New Material Reveals Exciting Mechanism

One of the new electrode materials the researchers have been focusing on in this project is a phosphate based on iron and manganese (Mn0.4Fe0.6PO4). The structure of the material resembles that of iron phosphate (FePO4). Nanoparticles of iron phosphate have been utilised in commercial batteries for more than 10 years. Surprisingly, it turned out that besides increasing the potential (volt) of the battery, the incorporation of manganese also made the material capable of delivering a much higher capacity during very fast discharge.

By utilising X-ray diffraction, the researchers found that this occurs because the presence of manganese significantly alters the mechanism for the changes in the atomic structure that occurs during charge and discharge. Without manganese, the nanoparticles in the material are typically either Li-free or Li-filled, that is they consist of FePO4 or LiFePO4, while particles containing both phases are rare. With manganese in the material, the researcher found evidence of presence of particles containing both Li-rich and Li-poor phases, as well as formation of new phases stable over a wide range of Li-concentrations.

Through detailed analysis, it is now clear that the introduction of manganese means that the structural changes, which the electrode has to pass through during battery charge and discharge, can occur in several smaller steps. This effectively means that the changes can occur faster without formation of damaging defects in the material. The results further indicate that it is possible to prepare well-functioning electrodes composed of larger particles than traditionally utilised. This could have a huge impact on both the production costs and the effective energy density of future batteries.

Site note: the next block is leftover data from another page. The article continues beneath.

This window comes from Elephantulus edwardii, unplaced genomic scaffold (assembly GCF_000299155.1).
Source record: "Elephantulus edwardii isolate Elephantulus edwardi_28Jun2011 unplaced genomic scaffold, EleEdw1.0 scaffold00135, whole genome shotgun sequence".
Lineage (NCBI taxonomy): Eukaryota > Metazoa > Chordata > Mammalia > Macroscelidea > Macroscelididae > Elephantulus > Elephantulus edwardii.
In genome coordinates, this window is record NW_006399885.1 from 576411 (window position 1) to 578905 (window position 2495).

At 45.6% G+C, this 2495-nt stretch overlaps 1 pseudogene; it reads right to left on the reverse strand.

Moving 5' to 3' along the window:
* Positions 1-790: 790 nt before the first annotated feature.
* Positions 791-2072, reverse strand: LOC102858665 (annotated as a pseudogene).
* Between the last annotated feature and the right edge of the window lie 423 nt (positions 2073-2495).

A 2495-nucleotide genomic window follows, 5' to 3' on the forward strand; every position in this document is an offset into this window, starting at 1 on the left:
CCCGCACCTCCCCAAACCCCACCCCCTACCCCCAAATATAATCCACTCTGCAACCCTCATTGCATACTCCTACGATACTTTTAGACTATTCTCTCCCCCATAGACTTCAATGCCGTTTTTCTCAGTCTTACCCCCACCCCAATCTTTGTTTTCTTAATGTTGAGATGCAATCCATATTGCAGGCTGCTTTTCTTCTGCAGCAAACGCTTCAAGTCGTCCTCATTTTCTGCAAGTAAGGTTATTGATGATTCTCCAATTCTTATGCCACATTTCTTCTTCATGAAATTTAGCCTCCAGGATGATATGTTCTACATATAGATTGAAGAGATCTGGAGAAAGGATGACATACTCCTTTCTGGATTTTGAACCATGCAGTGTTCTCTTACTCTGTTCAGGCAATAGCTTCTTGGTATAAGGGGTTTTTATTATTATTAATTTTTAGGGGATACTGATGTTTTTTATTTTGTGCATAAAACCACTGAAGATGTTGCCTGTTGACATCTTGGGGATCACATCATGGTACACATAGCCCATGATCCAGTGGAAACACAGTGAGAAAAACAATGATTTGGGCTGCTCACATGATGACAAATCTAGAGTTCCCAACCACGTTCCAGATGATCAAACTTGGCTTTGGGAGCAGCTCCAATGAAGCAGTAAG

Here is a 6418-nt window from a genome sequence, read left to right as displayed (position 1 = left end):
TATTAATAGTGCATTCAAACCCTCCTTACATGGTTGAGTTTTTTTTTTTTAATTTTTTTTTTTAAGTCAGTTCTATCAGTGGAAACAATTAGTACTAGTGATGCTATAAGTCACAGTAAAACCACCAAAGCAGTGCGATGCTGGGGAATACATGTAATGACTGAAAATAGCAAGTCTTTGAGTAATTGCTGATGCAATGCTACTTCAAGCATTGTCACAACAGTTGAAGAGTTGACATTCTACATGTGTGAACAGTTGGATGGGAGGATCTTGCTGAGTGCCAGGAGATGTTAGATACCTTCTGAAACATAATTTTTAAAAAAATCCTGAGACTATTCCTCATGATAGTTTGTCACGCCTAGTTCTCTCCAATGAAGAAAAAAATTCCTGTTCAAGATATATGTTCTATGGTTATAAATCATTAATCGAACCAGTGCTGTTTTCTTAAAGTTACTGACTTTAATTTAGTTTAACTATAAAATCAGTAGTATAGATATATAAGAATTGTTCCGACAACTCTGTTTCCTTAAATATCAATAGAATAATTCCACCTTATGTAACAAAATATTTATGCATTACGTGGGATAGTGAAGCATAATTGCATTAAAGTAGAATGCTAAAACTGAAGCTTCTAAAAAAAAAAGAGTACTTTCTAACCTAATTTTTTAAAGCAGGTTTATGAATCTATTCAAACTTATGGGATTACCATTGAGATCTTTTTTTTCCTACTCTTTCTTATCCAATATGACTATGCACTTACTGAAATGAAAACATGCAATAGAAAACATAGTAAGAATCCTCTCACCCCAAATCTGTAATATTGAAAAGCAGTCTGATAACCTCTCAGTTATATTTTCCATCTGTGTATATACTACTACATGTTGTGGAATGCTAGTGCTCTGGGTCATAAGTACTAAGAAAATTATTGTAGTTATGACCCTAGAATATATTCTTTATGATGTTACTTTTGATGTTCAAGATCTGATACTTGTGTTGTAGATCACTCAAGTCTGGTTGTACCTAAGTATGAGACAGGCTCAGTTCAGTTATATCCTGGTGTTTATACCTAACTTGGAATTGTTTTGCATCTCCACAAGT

The Carlsberg Foundation has supported the project ”Novel Nanomaterial for Improved Lithium Batteries”, which Dorthe B. Ravnsbæk has carried out as postdoc in collaboration with researchers from Massachusetts Institute of Technology (MIT) in USA from 2012 to 2014.

The fundamental knowledge achieved through this project has a high potential for leading to design of new nano-materials for improved batteries. This is due to the fact that it has already expanded the detailed understanding of how changes in material characteristics affect the charge and discharge mechanism and thereby the entire efficiency of the battery. Furthermore, the methodology for recording “X-ray movie” is a very powerful tool expected to provide researchers with an increased understanding of how batteries function on the atomic scale. Such knowledge will help pave the way for rechargeable batteries that will meet future demands for large-scale storage of sustainable energy.  

Professor Dorthe Ravnsbæk says:

“The grant from the Carlsberg Foundation allowed me to spend two years at the top-ranked Massachusetts Institute of Technology being a part of a world leading team within battery research. This has truly allowed me to take my research career to the next level.”

"Scientific Social Responsibility has been a natural part of the project as the increasing energy demand makes efficient cheap and safe energy storage one of the most important challenges for our society.”

Peer-reviewed Papers

Extended Solid Solutions and Coherent Transformations in Nanoscale Olivine Cathodes
D. B. Ravnsbæk, K. Xiang, W. Xing, O. J. Borkiewicz, K. M. Wiaderek, P. Gionet, K. W. Chapman, P. J. Chupas, and Y.-M. Chiang
Nano Lett., 2014, 14, 1484–1491

Na3Ti2(PO4)3 as a sodium-bearing anode for rechargeable aqueous sodium-ion batteries
Zheng Li, Dorthe B. Ravnsbæk, Kai Xiang, Yet-Ming Chiang
Electrochemistry Communications 2014, 44, 12–15

Characterization of Electronic and Ionic Transport in Li1-xNi0.8Co0.15Al0.05O2 (NCA)

Ruhul Amin, Dorthe Bomholdt Ravnsbæk, Yet-Ming Chiang
Journal of Electrochemical Society 2015, 162, A1163-A1169